As the world continues to modernize, technology has become ever-present in our lives. Inherently, our means of communication have changed as technologies have been introduced to us. Not only that, but the ways in which events and accounts are recorded and shared has also changed. That being said, the entire genre of creative nonfiction has been altered by technology. Memory is now in competition with social media and news outlet accounts of events. It can be hard to find the truth among thousands of different accounts of one instance. Some of our deepest, most heart-wrenching conversations have been held over text, completely erasing the author’s ability to describe time and space of face-to-face conversation. Our encounters with each other may be diminishing, and even though we have the greatest access to communication we’ve ever had, some would say that we are at the greatest disconnect of all time. In some ways, technology has impeded our ability to write powerful nonfiction pieces.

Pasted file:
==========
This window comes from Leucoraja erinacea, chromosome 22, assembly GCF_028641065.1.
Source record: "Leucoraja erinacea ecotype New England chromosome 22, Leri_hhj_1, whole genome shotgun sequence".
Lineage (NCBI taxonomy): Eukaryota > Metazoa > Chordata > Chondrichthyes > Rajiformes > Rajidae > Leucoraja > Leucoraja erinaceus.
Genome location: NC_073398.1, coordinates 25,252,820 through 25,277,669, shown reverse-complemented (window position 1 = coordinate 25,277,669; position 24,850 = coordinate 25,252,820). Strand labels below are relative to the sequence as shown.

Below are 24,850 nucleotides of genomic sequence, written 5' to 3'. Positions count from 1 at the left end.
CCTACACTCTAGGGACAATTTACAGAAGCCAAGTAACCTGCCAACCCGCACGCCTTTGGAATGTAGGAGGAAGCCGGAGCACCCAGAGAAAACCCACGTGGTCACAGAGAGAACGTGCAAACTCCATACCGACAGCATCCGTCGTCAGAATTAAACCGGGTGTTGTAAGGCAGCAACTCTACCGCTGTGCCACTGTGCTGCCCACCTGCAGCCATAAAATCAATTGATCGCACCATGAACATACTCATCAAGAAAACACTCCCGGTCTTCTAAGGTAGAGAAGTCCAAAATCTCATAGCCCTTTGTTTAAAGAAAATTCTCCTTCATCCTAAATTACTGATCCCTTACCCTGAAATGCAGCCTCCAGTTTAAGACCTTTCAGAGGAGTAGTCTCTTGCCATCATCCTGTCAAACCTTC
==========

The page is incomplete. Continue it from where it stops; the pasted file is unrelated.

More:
However, technology has also introduced certain benefits to authors. Can’t remember specifically what a place looked like? Odds are, you can find it on Google Maps street view. Can’t remember what a speaker said verbatim? The speech may have been recorded and uploaded to the internet. Can’t find a juicy descriptor? Online thesauruses will solve your problem in seconds. Students nowadays can write and submit entire essays on their phone. Writers can jostle down observations in their iPhone note pad and refer back to them when crafting a piece.
Whatever your take, however you look at it, technology has certainly changed the way in which we write. I would say creative nonfiction is the genre most significantly impacted by the exponentially increasing role of technology. As part of the 21st century tech era, we as writers must find a way in which we can balance technology in our craft as a writer. It’s up to the individual the extent to which they choose to rely on technology to alter their writing process. There are ways in which we can make it work for us, making the genre stronger and more robust than ever.